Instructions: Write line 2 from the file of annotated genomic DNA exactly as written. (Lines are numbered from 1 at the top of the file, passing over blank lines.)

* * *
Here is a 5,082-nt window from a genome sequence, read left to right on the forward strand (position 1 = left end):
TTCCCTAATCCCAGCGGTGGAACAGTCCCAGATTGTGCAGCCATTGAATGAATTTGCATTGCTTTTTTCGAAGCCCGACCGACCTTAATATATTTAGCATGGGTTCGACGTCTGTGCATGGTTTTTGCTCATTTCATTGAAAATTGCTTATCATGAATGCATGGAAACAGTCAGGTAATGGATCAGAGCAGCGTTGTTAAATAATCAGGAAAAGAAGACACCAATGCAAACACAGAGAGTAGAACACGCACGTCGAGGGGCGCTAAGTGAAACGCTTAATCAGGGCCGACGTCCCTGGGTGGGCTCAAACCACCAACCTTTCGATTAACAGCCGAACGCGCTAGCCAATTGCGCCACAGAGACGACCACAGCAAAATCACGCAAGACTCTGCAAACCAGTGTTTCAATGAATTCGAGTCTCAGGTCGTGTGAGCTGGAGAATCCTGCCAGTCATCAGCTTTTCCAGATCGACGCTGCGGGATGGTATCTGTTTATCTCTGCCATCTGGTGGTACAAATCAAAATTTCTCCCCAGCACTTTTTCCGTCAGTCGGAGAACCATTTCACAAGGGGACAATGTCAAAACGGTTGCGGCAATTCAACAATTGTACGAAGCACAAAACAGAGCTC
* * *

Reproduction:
TTCCCTAATCCCAGCGGTGGAACAGTCCCAGATTGTGCAGCCATTGAATGAATTTGCATTGCTTTTTTCGAAGCCCGACCGACCTTAATATATTTAGCATGGGTTCGACGTCTGTGCATGGTTTTTGCTCATTTCATTGAAAATTGCTTATCATGAATGCATGGAAACAGTCAGGTAATGGATCAGAGCAGCGTTGTTAAATAATCAGGAAAAGAAGACACCAATGCAAACACAGAGAGTAGAACACGCACGTCGAGGGGCGCTAAGTGAAACGCTTAATCAGGGCCGACGTCCCTGGGTGGGCTCAAACCACCAACCTTTCGATTAACAGCCGAACGCGCTAGCCAATTGCGCCACAGAGACGACCACAGCAAAATCACGCAAGACTCTGCAAACCAGTGTTTCAATGAATTCGAGTCTCAGGTCGTGTGAGCTGGAGAATCCTGCCAGTCATCAGCTTTTCCAGATCGACGCTGCGGGATGGTATCTGTTTATCTCTGCCATCTGGTGGTACAAATCAAAATTTCTCCCCAGCACTTTTTCCGTCAGTCGGAGAACCATTTCACAAGGGGACAATGTCAAAACGGTTGCGGCAATTCAACAATTGTACGAAGCACAAAACAGAGCTC